Abstract 17498: Pulmonary Vein Isolation with a Novel Direct Visualization Ablation Catheter
Background: Pulmonary vein (PV) isolation by series of radiofrequency applications placed outside the PVs has been inconsistently successful to treat AF due to late reconnection of PVs despite initial procedural success. Gaps in the lesion set account for these late recurrences, however, current point by point catheters are unable to create and confirm contiguous lesions. The ability to monitor lesion creation and identify gaps through direct visualization would likely reduce these reconnections.
Methods: We studied a novel direct visualization and ablation catheter (IRISTM, Voyage Medical) that uses saline irrigation to clear the field of view of blood and serve as a virtual RF electrode in 12 canines. Global catheter position was monitored with fluoroscopsy and the Ensite® NavX system. 22 PVs (12 LIPV, 10 RIPV) were targeted for isolation using the study catheter. RF energy was titrated based on visual feedback. Contiguity of the lesion set was verified by direct visualization.
Results: All targeted PVs were isolated with the study catheter as confirmed by entry and exit block. At necropsy, the series of RF applications consistently appeared as a continuous lesion set surrounding the target PV (Figure). Each vein required an average of 39 +/− 9.9 RF applications (25.9 +/− 5.5 sec per application) to ensure electrical isolation. The average power administered was 9.6 +/− 2.2 Watts. There was a 0.3% (2/677) incidence of steam pops during ablation without associated tissue disruption or clinical sequela. There was no evidence of PV narrowing, thrombus, char, collateral tissue damage or other adverse events observed in the study.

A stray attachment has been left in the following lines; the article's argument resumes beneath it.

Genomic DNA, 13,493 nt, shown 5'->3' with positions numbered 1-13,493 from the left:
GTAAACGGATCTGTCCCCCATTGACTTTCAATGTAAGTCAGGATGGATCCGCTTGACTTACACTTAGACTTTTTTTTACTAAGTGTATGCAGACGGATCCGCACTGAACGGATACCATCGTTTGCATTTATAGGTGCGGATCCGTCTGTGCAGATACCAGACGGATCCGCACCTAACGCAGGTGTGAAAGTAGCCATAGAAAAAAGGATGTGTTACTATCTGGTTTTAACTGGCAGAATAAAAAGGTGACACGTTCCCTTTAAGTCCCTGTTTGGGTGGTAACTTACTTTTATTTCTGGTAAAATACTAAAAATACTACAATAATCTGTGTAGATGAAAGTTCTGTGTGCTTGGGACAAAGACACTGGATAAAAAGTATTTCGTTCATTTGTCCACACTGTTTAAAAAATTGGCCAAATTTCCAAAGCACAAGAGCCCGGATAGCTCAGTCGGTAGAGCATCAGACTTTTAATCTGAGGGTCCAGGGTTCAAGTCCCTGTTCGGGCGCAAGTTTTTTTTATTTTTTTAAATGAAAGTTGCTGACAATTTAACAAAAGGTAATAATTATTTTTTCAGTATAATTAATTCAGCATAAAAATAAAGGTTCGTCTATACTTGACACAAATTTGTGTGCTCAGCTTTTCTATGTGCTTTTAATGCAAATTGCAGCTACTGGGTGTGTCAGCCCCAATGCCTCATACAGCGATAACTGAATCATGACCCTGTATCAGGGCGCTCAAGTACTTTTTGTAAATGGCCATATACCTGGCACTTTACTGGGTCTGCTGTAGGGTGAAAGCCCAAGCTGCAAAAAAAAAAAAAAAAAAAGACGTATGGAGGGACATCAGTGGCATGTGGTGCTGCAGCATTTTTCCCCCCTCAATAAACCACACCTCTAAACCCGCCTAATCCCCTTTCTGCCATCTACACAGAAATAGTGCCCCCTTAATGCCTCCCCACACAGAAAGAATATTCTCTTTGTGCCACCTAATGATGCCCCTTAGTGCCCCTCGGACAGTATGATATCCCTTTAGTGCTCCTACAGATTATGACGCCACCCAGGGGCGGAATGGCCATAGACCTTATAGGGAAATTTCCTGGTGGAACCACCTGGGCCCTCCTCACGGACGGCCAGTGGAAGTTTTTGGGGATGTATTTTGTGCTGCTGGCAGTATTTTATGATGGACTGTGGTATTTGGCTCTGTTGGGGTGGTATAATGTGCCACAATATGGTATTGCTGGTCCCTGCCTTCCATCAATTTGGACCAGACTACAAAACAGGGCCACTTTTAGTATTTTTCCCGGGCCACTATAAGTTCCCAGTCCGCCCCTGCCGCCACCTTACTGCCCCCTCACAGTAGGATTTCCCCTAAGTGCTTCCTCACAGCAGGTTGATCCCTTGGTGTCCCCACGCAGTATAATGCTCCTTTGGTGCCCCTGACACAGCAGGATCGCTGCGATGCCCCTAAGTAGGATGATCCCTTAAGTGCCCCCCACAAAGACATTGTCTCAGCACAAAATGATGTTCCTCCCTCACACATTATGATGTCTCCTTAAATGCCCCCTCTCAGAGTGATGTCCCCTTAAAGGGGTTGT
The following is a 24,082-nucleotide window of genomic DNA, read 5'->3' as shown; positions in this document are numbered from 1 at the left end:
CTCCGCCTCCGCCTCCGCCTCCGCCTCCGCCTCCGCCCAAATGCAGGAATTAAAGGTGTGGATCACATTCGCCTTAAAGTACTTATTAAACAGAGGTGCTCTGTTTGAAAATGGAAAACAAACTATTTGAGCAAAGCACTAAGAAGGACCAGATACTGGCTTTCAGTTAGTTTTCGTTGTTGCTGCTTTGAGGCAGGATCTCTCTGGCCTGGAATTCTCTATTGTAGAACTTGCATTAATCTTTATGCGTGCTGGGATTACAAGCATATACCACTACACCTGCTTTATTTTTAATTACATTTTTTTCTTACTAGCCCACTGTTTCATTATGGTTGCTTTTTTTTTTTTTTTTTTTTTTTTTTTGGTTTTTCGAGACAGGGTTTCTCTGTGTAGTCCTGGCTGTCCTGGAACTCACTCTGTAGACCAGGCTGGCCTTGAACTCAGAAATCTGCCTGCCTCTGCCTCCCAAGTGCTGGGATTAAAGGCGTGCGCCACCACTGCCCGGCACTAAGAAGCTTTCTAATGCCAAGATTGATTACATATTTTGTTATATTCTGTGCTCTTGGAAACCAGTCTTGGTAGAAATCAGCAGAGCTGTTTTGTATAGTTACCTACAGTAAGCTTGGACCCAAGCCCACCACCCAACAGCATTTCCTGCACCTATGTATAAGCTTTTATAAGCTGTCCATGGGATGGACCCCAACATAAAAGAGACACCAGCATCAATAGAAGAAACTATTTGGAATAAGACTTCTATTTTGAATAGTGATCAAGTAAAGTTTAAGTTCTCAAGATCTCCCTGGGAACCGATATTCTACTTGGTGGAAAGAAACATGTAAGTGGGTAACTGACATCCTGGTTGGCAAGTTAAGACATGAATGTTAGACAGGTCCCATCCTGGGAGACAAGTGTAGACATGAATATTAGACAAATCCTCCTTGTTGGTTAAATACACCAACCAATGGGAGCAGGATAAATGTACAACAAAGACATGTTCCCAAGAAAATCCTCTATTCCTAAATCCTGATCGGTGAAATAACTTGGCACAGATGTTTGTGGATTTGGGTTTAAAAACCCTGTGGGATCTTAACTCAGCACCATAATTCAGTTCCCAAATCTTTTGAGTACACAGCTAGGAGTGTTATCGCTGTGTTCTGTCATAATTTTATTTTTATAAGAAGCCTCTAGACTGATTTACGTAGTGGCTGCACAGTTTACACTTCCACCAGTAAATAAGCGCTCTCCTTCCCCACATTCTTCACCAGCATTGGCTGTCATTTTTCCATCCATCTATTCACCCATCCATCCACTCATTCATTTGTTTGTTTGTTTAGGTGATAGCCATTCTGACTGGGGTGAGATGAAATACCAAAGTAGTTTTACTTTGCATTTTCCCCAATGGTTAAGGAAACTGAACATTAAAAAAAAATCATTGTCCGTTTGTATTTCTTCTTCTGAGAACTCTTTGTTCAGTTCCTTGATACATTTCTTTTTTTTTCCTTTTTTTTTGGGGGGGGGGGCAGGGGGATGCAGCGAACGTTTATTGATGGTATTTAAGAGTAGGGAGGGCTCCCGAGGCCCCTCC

Conclusions: PV isolation under direct visualization is safe and effective by creating contiguous lesions around the PVs. Energy titration based on visual feedback can minimize the incidence of steam pops, limit collateral injury, and improve lesion consistency.
- Ablation, radiofrequency
- Arrhythmias, treatment of
- Atrial fibrillation
- Cardiac mapping
- © 2010 by American Heart Association, Inc.